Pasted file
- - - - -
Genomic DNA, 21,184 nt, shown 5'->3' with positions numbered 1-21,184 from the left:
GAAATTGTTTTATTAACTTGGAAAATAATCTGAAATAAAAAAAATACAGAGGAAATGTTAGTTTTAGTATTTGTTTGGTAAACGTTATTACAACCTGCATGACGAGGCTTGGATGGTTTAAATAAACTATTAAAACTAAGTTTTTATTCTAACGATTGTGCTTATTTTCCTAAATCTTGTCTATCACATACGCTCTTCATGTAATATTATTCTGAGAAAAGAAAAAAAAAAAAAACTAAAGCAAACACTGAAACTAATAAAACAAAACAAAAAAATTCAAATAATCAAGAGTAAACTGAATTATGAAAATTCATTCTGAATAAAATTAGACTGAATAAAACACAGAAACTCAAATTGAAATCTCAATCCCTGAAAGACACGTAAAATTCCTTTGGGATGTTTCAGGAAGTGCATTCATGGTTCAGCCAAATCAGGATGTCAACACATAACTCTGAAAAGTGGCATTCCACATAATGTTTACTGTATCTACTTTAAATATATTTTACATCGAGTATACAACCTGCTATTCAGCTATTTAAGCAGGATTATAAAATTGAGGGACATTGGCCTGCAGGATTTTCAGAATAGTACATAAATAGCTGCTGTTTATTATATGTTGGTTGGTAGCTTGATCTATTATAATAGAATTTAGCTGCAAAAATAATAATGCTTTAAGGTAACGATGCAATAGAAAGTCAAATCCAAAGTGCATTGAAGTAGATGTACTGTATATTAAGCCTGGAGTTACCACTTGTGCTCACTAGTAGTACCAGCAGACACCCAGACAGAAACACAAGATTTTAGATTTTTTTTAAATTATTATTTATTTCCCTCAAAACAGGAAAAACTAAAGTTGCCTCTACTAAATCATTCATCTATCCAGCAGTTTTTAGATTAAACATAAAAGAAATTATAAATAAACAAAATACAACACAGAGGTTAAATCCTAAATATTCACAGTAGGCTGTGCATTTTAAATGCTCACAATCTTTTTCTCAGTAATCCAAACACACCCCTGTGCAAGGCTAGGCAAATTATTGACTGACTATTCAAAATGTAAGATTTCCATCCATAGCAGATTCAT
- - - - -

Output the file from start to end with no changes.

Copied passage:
Genomic DNA, 21,184 nt, shown 5'->3' with positions numbered 1-21,184 from the left:
GAAATTGTTTTATTAACTTGGAAAATAATCTGAAATAAAAAAAATACAGAGGAAATGTTAGTTTTAGTATTTGTTTGGTAAACGTTATTACAACCTGCATGACGAGGCTTGGATGGTTTAAATAAACTATTAAAACTAAGTTTTTATTCTAACGATTGTGCTTATTTTCCTAAATCTTGTCTATCACATACGCTCTTCATGTAATATTATTCTGAGAAAAGAAAAAAAAAAAAAACTAAAGCAAACACTGAAACTAATAAAACAAAACAAAAAAATTCAAATAATCAAGAGTAAACTGAATTATGAAAATTCATTCTGAATAAAATTAGACTGAATAAAACACAGAAACTCAAATTGAAATCTCAATCCCTGAAAGACACGTAAAATTCCTTTGGGATGTTTCAGGAAGTGCATTCATGGTTCAGCCAAATCAGGATGTCAACACATAACTCTGAAAAGTGGCATTCCACATAATGTTTACTGTATCTACTTTAAATATATTTTACATCGAGTATACAACCTGCTATTCAGCTATTTAAGCAGGATTATAAAATTGAGGGACATTGGCCTGCAGGATTTTCAGAATAGTACATAAATAGCTGCTGTTTATTATATGTTGGTTGGTAGCTTGATCTATTATAATAGAATTTAGCTGCAAAAATAATAATGCTTTAAGGTAACGATGCAATAGAAAGTCAAATCCAAAGTGCATTGAAGTAGATGTACTGTATATTAAGCCTGGAGTTACCACTTGTGCTCACTAGTAGTACCAGCAGACACCCAGACAGAAACACAAGATTTTAGATTTTTTTTAAATTATTATTTATTTCCCTCAAAACAGGAAAAACTAAAGTTGCCTCTACTAAATCATTCATCTATCCAGCAGTTTTTAGATTAAACATAAAAGAAATTATAAATAAACAAAATACAACACAGAGGTTAAATCCTAAATATTCACAGTAGGCTGTGCATTTTAAATGCTCACAATCTTTTTCTCAGTAATCCAAACACACCCCTGTGCAAGGCTAGGCAAATTATTGACTGACTATTCAAAATGTAAGATTTCCATCCATAGCAGATTCAT